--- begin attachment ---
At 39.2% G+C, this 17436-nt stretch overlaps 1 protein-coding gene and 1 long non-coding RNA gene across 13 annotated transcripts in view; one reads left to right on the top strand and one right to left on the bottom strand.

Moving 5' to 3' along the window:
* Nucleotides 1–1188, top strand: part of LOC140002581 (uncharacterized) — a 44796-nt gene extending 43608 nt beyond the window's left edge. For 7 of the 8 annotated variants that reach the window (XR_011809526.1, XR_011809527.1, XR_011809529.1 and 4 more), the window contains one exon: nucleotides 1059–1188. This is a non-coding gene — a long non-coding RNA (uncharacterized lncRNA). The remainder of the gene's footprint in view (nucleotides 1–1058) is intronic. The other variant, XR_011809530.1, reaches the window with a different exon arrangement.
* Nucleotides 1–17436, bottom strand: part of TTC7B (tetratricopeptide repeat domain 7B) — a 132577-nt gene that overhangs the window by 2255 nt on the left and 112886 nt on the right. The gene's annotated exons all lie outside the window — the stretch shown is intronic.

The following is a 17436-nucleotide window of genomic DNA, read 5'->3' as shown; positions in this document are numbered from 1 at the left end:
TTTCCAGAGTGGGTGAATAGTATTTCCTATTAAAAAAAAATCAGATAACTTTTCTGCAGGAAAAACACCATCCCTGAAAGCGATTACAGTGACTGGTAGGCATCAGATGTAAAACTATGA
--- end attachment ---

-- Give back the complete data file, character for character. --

At 39.2% G+C, this 17436-nt stretch overlaps 1 protein-coding gene and 1 long non-coding RNA gene across 13 annotated transcripts in view; one reads left to right on the top strand and one right to left on the bottom strand.

Moving 5' to 3' along the window:
* Nucleotides 1–1188, top strand: part of LOC140002581 (uncharacterized) — a 44796-nt gene extending 43608 nt beyond the window's left edge. For 7 of the 8 annotated variants that reach the window (XR_011809526.1, XR_011809527.1, XR_011809529.1 and 4 more), the window contains one exon: nucleotides 1059–1188. This is a non-coding gene — a long non-coding RNA (uncharacterized lncRNA). The remainder of the gene's footprint in view (nucleotides 1–1058) is intronic. The other variant, XR_011809530.1, reaches the window with a different exon arrangement.
* Nucleotides 1–17436, bottom strand: part of TTC7B (tetratricopeptide repeat domain 7B) — a 132577-nt gene that overhangs the window by 2255 nt on the left and 112886 nt on the right. The gene's annotated exons all lie outside the window — the stretch shown is intronic.

The following is a 17436-nucleotide window of genomic DNA, read 5'->3' as shown; positions in this document are numbered from 1 at the left end:
TTTCCAGAGTGGGTGAATAGTATTTCCTATTAAAAAAAAATCAGATAACTTTTCTGCAGGAAAAACACCATCCCTGAAAGCGATTACAGTGACTGGTAGGCATCAGATGTAAAACTATGA